I am by no means proud of the way the interior of my 2005 Toyota Tacoma looks right now. The outside — muddy and black, sporting bumper stickers testifying to my love of In-N-Out burger and the Baltimore Orioles — still makes me smile, but the mess inside is getting beyond embarrassing. Boxes of cereal, snack wrappers, and receipts have piled on top of dirty clothes and work files, somehow bearing witness to what has become a fast paced, red-eye lifestyle I’ve found myself living.
A lot has been going on with me in recent weeks, and for the most part, I guess that’s good news. I’ve transitioned into a full-time job, and in addition to adding two hours of commuting to my day, I’m still trying to “live in fast forward” with the kind of lifestyle I was clinging to even when I was an
unemployed bum less committed individual.
But I’m finding that this new schedule is leaving me dogged tried every day. Not only in a physical sense, but an emotional and spiritual sense too. I’ve been staring at computer screens and grabbing bites to eat between meetings, all the while rushing from work to the gym to the car and then back to work again. And through it all, I’ve mostly just been feeling tired and hungry, wondering what the hell I’ve gotten myself into.
Kind of like the Old Testament Prophet Elijah, actually, whose story of lethargy and hunger amidst the travails of daily life was spelled out in Sunday’s first reading:
Elijah went a day’s journey into the desert,
until he came to a broom tree and sat beneath it.
He prayed for death saying:
“This is enough, O LORD!
Take my life, for I am no better than my fathers.”
He lay down and fell asleep under the broom tree,
but then an angel touched him and ordered him to get up and eat.
Elijah looked and there at his head was a hearth cake
and a jug of water.
After he ate and drank, he lay down again,
but the angel of the LORD came back a second time,
touched him, and ordered,
“Get up and eat, else the journey will be too long for you!”
He got up, ate, and drank;
then strengthened by that food,
he walked forty days and forty nights to the mountain of God, Horeb
As the kind of person who has defined who I am a “food blogger” at times, I could say it’s funny, or ironic, that the Bible has so many references to food. Symbolically though, it makes sense. For the Christian, and for anyone, really, spiritual and emotional hunger is as much a part of life as physical hunger. We’re all looking for a pick-me-up, a rush of energy and vitality to help us continue in ours jobs or our goals when we’ve walked too long without a proper meal. Elijah felt that hunger in the desert, and I had been feeling it — literally – in the way I’ve been trying to live the past month.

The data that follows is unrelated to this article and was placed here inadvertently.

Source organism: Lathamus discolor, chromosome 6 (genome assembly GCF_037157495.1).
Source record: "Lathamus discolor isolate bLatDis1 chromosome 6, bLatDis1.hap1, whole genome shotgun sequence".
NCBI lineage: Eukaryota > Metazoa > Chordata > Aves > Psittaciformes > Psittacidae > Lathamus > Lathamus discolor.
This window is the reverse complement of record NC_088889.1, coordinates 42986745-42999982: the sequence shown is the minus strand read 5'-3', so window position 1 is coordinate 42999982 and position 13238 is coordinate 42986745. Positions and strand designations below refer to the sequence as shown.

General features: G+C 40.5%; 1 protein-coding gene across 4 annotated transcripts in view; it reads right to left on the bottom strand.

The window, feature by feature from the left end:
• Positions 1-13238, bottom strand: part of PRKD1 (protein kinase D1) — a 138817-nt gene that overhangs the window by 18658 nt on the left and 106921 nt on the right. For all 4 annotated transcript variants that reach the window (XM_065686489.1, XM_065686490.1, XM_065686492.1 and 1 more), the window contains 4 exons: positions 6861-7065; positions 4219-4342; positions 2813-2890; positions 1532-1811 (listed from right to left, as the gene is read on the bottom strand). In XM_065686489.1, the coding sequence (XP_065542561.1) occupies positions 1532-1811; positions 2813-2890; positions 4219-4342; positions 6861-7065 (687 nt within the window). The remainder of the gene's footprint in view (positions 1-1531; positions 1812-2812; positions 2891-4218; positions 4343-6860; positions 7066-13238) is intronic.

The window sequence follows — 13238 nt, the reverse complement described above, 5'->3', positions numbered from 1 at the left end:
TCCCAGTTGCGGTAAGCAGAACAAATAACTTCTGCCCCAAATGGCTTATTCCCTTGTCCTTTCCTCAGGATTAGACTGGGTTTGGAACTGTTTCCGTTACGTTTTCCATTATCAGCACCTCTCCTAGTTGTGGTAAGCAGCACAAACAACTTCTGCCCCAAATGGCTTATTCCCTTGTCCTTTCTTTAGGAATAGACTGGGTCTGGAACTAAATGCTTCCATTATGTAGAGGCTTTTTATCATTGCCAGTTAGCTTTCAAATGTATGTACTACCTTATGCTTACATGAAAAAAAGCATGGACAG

I’m reminded though, that when we turn to God, even in a moment of panic or doubt or self-depreciation, we’re given what we need to continue. Sometimes its spiritual and emotional food — the call-back from a job interview, maybe, or just the out-of-the-blue visit from an old friend — and other times, it truly is physical sustenance. There’s a catch though, and it’s something our deacon reminded us on Sunday. God only gives us the minimum of what we need. What we do with it, and how we allow it to guide what we do next, is up to us.
Translation? Maybe attempting to live out of my car and off of cereal and fast food wasn’t exactly the kind of food I should have been asking for. Maybe, instead of rushing and consuming, I should be thankful for tha chance to rest and enjoy, allowing myself to gain strength for the journey of the week ahead.
And there’s nothing I enjoy more than a bright and lazy afternoon with a Panini and a salad. But not just any Panini and Salad, mind you. I’m talking about a Pumpernickel and Muenster Panini with wilted spinach and grilled onions and tomatoes, as well as a fresh and milky Peach Caprese.
I’m of the solid opinion that pumpernickel is the most underappreciated of all breads. Einstein Brothers makes a great bagel, which gets a crusty outside when put into a panini press. Tomatoes and basil right from the garden make it in here, as does some shaved turkey breast. If you’ve never had Muenster in a grilled cheese you’re missing out. It’s like American, except much freaking better.
I don’t know when the first time I heard about a peach caprese salad, but there’s nothing I enjoy more in the summer that the sweetness of a ripe garden tomato with the bite of a firm peach and the rich milky taste of mozzarella. There’s an almost ice cream like freshness to the cheese, which, with a little sea salt, basil, and balsamic, takes on flavors that are anything but ordinary. This is the kind of salad that makes you thankful for the summer’s bounty.
There’s something undeniably satiating about not only eating, but making, an actual meal. It’s as if a sense of completeness that you’ve done something from start to finish, and enjoyed not only the composition of the flavors, but the experience and the energy it will give you.
I know this will be another busy week for many of us. But with the kind of nourishment — in body and spirit — that God provides, and the kinds of examples from those like Elijah, I’m sure each one of us will make it through our own particular deserts. Who knows. We might even find a way to take bread alone, and make it into a symphony of flavors worth sharing.